Conclusion Female genital cutting in this group of women did not attenuate sexual feelings. However, female genital cutting may predispose women to adverse sexuality outcomes including early pregnancy and reproductive tract infections. Therefore, female genital cutting cannot be justified by arguments that suggest that it reduces sexual activity in women and prevents adverse outcomes of sexuality.

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Male and female genital cutting among Southern Thailand’s Muslims: rituals, biomedical practice and local discourses

Cult Health Sex. 2010;12(7):725-738

Male and female genital cutting among Southern Thailand’s Muslims: rituals, biomedical practice and local discourses

Merli C

Department of Anthropology, Durham University, Durham, UK

This paper explores how local people in a province in southern Thailand perceive the practice of male andfemale genital cutting. In order to understand the importance placed on these practices, a comparison is drawn between the two and also between the male circumcision and the Buddhist ordination of monks as rites of passage. Discourses on the exposure or concealment of male and female bodies, respectively, witness to the relevance of both the local political-historical context and biomedical hegemony to gendered bodies. The comparisons evince the need to reflect upon the theoretical and ethical implications of studyinggenital cutting and focusing exclusively on one of the two practices rather than, as this paper claims to be necessary, considering them as inextricably connected.

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Female genital cutting: current practices and beliefs in western Africa

Bull World Health Organ vol.90 no.2 Genebra Feb. 2012

Female genital cutting: current practices and beliefs in western Africa

Heather L SipsmaI, Peggy G ChenI, Angela Ofori-AttaII, Ukwuoma O IlozumbaIII, Kapouné KarfoIV, Elizabeth H BradleyI

IDepartment of Health Policy and Administration, School of Public Health, Yale University, 2 Church Street South, New Haven, CT 06519, United States of America (USA) 
IIDepartment of Psychiatry, University of Ghana Medical School, Accra, Ghana 
IIIHelen Diller Family Comprehensive Cancer Center, University of California, San Francisco, USA 
IVDepartment of Psychiatry, Ouagadougou University School of Medicine, Ouagadougou, Burkina Faso

ABSTRACT

OBJECTIVE:

To conduct a cross-national comparative study of the prevalence and correlates of female genital cutting (FGC) practices and beliefs in western Africa.

METHODS: Data from women who responded to the Multiple Indicator Cluster Surveys between 2005 and 2007 were used to estimate the frequencies of ever having been circumcised, having had a daughter circumcised, and believing that FGC practices should continue. Weighted logistic regression using data for each country was performed to determine the independent correlates of each outcome.

FINDINGS:

The prevalence of FGC was high overall but varied substantially across countries in western Africa. In Sierra Leone, Gambia, Burkina Faso and Mauritania, the prevalence of FGC was 94%, 79%, 74% and 72%, respectively, whereas in Ghana, Niger and Togo prevalence was less than 6%. Older age and being Muslim were generally associated with increased odds of FGC, and higher education was associated with lower odds of FGC. The association between FGC and wealth varied considerably. Burkina Faso was the only country in our study that experienced a dramatic reduction in FGC prevalence from women (74%) to their daughters (25%); only 14.2% of the women surveyed in that country said that they believe the practice should continue.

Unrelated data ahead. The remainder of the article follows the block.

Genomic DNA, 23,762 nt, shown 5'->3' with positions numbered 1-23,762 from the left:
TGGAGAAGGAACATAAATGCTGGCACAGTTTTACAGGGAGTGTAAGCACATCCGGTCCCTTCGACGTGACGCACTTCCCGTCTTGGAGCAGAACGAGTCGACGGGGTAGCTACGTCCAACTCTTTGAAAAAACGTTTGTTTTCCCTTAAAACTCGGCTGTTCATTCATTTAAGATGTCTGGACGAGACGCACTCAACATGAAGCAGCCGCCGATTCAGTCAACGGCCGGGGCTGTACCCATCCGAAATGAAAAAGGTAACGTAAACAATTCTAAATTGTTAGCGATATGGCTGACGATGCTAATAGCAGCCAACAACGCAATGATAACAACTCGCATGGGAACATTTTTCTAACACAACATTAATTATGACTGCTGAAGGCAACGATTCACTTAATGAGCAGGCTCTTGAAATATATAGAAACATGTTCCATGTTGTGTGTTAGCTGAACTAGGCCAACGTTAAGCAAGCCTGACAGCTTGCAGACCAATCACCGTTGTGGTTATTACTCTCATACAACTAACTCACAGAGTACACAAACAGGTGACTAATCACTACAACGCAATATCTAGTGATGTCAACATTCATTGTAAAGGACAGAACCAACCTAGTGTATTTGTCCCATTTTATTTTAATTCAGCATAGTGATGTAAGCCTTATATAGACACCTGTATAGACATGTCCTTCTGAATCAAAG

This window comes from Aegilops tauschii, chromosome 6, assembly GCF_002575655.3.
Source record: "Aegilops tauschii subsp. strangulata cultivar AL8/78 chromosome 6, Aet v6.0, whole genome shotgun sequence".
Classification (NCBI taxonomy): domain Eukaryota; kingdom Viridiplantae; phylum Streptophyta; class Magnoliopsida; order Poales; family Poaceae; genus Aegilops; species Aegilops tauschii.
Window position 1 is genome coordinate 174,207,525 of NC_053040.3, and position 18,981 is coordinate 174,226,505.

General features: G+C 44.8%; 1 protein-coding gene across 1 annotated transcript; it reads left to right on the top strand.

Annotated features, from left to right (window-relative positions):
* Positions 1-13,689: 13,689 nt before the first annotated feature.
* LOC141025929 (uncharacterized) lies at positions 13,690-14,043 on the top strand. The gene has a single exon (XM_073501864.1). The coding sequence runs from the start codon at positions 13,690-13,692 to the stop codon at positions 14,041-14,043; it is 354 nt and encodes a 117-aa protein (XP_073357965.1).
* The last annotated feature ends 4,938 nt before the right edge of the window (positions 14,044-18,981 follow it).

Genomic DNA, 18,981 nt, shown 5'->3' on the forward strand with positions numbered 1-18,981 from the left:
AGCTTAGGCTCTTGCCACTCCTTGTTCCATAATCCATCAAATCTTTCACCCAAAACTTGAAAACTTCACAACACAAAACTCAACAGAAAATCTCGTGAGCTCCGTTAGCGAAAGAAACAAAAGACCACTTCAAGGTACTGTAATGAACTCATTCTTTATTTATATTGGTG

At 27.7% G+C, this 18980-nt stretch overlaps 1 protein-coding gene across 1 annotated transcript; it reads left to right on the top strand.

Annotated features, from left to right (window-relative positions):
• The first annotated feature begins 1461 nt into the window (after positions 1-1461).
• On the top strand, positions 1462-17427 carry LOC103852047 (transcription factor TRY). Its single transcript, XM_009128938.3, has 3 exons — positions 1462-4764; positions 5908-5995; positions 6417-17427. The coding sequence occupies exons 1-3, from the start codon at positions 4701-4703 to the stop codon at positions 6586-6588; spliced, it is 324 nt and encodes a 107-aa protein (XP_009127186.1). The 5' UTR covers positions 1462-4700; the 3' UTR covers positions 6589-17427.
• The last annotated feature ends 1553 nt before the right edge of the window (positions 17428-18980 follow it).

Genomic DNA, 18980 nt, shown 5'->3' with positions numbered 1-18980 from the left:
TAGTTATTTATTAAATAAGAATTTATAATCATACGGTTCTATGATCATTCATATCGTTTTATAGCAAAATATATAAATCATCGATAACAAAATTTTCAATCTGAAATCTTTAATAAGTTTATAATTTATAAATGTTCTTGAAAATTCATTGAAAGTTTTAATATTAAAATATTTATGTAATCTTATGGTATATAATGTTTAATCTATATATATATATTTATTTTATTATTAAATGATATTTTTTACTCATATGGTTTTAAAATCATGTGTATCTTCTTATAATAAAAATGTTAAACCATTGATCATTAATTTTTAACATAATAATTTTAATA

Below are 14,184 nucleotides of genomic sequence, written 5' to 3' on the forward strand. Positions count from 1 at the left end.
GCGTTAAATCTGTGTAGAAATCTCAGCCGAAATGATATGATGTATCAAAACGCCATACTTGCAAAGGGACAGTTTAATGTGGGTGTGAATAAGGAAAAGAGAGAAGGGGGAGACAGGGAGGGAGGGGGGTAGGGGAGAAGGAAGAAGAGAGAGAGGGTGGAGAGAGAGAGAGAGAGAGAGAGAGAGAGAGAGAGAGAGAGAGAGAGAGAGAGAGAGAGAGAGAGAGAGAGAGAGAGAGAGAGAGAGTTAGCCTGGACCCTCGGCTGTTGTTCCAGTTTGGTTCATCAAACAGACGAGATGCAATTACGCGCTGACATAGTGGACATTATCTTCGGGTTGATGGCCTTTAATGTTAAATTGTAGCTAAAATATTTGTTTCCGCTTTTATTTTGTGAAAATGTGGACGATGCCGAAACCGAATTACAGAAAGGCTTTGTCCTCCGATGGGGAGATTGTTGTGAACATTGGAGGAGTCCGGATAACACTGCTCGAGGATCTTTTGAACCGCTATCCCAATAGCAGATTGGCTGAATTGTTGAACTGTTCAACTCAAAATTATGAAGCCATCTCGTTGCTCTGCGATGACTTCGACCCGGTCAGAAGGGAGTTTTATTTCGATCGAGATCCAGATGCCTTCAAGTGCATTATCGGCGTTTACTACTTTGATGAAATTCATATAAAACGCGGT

CONCLUSION:

The prevalence of FGC in western Africa remains high overall but varies substantially across countries. Given the broad range of experiences, successful strategies from countries where FGC is declining may provide useful examples for high-prevalence countries seeking to reduce their own FGC practices.

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Female circumcision in Somalia: some psychosocial aspects

Genus. 1985 Jan-Jun; 41(1-2):133-47

Female circumcision in Somalia: some psychosocial aspects

Gallo PG

ABSTRACT

This article on female circumcision begins with a brief review of literature, and goes on to discuss the results of an extensive field investigation on female circumcision conducted in Somalia, resulting in an analysis of the psychosocial aspects connected with the practice. The attitudes of women towards the practice, their opinions regarding the maintenance of the practice in the country, and their expectations as to their daughter’s circumcision were examined. The study population contained 2947 subjects, including 1410 married women, mostly mothers, 19.4% of which were illiterate, 20.3% with primary education. The average age was 25.8 years +or- 16.30. The results reveal: 1) The positive attitudes of the study population towards the custom. This approval shows no special relationship with ethnic group, rural or urban residence, or custom regarding mode of circumcision (infibulation, sunna, or clitoridectomia). It finds support in the ignorance of the negative aspects of the practice and the relative value granted to the positive ones. Most of the consequences become evident only several years after the operation; as a result the connection between cause and effects is not made by all of the women. 2) An average of 4 out of 5 women believe that circumcision should be continued and only 1 in 5 declared that it should be abandoned; whatever the age group ethnic group, or education group to which the women belong. 3) The interviewed subjects were generally in favor of the attenuated type of circumcision for their daughters. Few mothers (5%) in modern Somalia accept the idea of not submitting their daughters to traditional customs. In fact, many factors related to the whole family and social environment, not only the mother’s wishes, condition the decision regarding the girl’s circumcision.